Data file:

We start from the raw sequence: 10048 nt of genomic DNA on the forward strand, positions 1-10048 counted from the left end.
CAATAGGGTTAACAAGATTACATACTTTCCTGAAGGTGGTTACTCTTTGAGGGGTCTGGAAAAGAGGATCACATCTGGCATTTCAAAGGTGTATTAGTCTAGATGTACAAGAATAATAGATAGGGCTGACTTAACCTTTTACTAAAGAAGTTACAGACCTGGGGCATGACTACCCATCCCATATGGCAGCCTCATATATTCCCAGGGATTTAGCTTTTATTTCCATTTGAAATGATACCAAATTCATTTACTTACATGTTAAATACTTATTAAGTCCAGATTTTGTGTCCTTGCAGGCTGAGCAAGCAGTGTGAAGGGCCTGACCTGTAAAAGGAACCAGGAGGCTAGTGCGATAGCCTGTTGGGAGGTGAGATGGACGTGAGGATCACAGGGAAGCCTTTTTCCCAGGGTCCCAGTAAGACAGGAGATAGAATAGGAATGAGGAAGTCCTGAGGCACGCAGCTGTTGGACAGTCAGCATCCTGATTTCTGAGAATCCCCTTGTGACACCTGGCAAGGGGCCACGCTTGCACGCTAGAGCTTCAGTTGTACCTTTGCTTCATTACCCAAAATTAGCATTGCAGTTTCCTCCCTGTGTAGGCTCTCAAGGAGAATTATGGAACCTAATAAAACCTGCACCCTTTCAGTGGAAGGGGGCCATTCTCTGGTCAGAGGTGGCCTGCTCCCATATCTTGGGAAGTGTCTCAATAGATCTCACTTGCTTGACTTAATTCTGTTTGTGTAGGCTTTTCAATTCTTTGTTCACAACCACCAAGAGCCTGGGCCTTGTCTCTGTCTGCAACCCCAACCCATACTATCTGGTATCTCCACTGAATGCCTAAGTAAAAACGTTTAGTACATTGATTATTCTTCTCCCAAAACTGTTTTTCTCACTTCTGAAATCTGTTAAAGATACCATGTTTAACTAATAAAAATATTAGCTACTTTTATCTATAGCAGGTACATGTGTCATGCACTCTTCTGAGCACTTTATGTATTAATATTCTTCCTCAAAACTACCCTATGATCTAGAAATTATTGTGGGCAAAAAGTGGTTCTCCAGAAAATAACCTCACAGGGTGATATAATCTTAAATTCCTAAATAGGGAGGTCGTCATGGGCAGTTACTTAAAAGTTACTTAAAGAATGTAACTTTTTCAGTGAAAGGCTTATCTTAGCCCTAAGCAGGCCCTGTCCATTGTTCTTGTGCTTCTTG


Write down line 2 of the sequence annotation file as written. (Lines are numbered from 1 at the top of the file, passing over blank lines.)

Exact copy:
CAATAGGGTTAACAAGATTACATACTTTCCTGAAGGTGGTTACTCTTTGAGGGGTCTGGAAAAGAGGATCACATCTGGCATTTCAAAGGTGTATTAGTCTAGATGTACAAGAATAATAGATAGGGCTGACTTAACCTTTTACTAAAGAAGTTACAGACCTGGGGCATGACTACCCATCCCATATGGCAGCCTCATATATTCCCAGGGATTTAGCTTTTATTTCCATTTGAAATGATACCAAATTCATTTACTTACATGTTAAATACTTATTAAGTCCAGATTTTGTGTCCTTGCAGGCTGAGCAAGCAGTGTGAAGGGCCTGACCTGTAAAAGGAACCAGGAGGCTAGTGCGATAGCCTGTTGGGAGGTGAGATGGACGTGAGGATCACAGGGAAGCCTTTTTCCCAGGGTCCCAGTAAGACAGGAGATAGAATAGGAATGAGGAAGTCCTGAGGCACGCAGCTGTTGGACAGTCAGCATCCTGATTTCTGAGAATCCCCTTGTGACACCTGGCAAGGGGCCACGCTTGCACGCTAGAGCTTCAGTTGTACCTTTGCTTCATTACCCAAAATTAGCATTGCAGTTTCCTCCCTGTGTAGGCTCTCAAGGAGAATTATGGAACCTAATAAAACCTGCACCCTTTCAGTGGAAGGGGGCCATTCTCTGGTCAGAGGTGGCCTGCTCCCATATCTTGGGAAGTGTCTCAATAGATCTCACTTGCTTGACTTAATTCTGTTTGTGTAGGCTTTTCAATTCTTTGTTCACAACCACCAAGAGCCTGGGCCTTGTCTCTGTCTGCAACCCCAACCCATACTATCTGGTATCTCCACTGAATGCCTAAGTAAAAACGTTTAGTACATTGATTATTCTTCTCCCAAAACTGTTTTTCTCACTTCTGAAATCTGTTAAAGATACCATGTTTAACTAATAAAAATATTAGCTACTTTTATCTATAGCAGGTACATGTGTCATGCACTCTTCTGAGCACTTTATGTATTAATATTCTTCCTCAAAACTACCCTATGATCTAGAAATTATTGTGGGCAAAAAGTGGTTCTCCAGAAAATAACCTCACAGGGTGATATAATCTTAAATTCCTAAATAGGGAGGTCGTCATGGGCAGTTACTTAAAAGTTACTTAAAGAATGTAACTTTTTCAGTGAAAGGCTTATCTTAGCCCTAAGCAGGCCCTGTCCATTGTTCTTGTGCTTCTTG